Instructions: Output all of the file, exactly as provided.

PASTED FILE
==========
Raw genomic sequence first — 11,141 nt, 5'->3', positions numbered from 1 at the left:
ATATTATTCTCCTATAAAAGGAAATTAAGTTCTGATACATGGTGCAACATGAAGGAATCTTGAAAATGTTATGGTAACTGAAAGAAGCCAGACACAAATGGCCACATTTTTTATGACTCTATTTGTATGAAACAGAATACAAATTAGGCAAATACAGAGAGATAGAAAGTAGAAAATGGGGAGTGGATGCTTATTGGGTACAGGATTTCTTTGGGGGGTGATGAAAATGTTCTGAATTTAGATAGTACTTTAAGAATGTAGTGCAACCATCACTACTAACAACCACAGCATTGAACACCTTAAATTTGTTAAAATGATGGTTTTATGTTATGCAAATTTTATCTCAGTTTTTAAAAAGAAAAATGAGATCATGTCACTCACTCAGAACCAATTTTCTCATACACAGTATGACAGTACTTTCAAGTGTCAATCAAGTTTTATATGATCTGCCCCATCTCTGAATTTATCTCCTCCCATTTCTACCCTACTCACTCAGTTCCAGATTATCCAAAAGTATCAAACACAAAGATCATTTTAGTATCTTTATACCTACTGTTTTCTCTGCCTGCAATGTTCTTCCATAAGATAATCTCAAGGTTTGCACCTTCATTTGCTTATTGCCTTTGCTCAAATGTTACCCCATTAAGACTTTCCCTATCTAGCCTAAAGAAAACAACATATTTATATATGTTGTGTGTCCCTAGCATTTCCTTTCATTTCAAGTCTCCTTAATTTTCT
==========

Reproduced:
Raw genomic sequence first — 11,141 nt, 5'->3', positions numbered from 1 at the left:
ATATTATTCTCCTATAAAAGGAAATTAAGTTCTGATACATGGTGCAACATGAAGGAATCTTGAAAATGTTATGGTAACTGAAAGAAGCCAGACACAAATGGCCACATTTTTTATGACTCTATTTGTATGAAACAGAATACAAATTAGGCAAATACAGAGAGATAGAAAGTAGAAAATGGGGAGTGGATGCTTATTGGGTACAGGATTTCTTTGGGGGGTGATGAAAATGTTCTGAATTTAGATAGTACTTTAAGAATGTAGTGCAACCATCACTACTAACAACCACAGCATTGAACACCTTAAATTTGTTAAAATGATGGTTTTATGTTATGCAAATTTTATCTCAGTTTTTAAAAAGAAAAATGAGATCATGTCACTCACTCAGAACCAATTTTCTCATACACAGTATGACAGTACTTTCAAGTGTCAATCAAGTTTTATATGATCTGCCCCATCTCTGAATTTATCTCCTCCCATTTCTACCCTACTCACTCAGTTCCAGATTATCCAAAAGTATCAAACACAAAGATCATTTTAGTATCTTTATACCTACTGTTTTCTCTGCCTGCAATGTTCTTCCATAAGATAATCTCAAGGTTTGCACCTTCATTTGCTTATTGCCTTTGCTCAAATGTTACCCCATTAAGACTTTCCCTATCTAGCCTAAAGAAAACAACATATTTATATATGTTGTGTGTCCCTAGCATTTCCTTTCATTTCAAGTCTCCTTAATTTTCT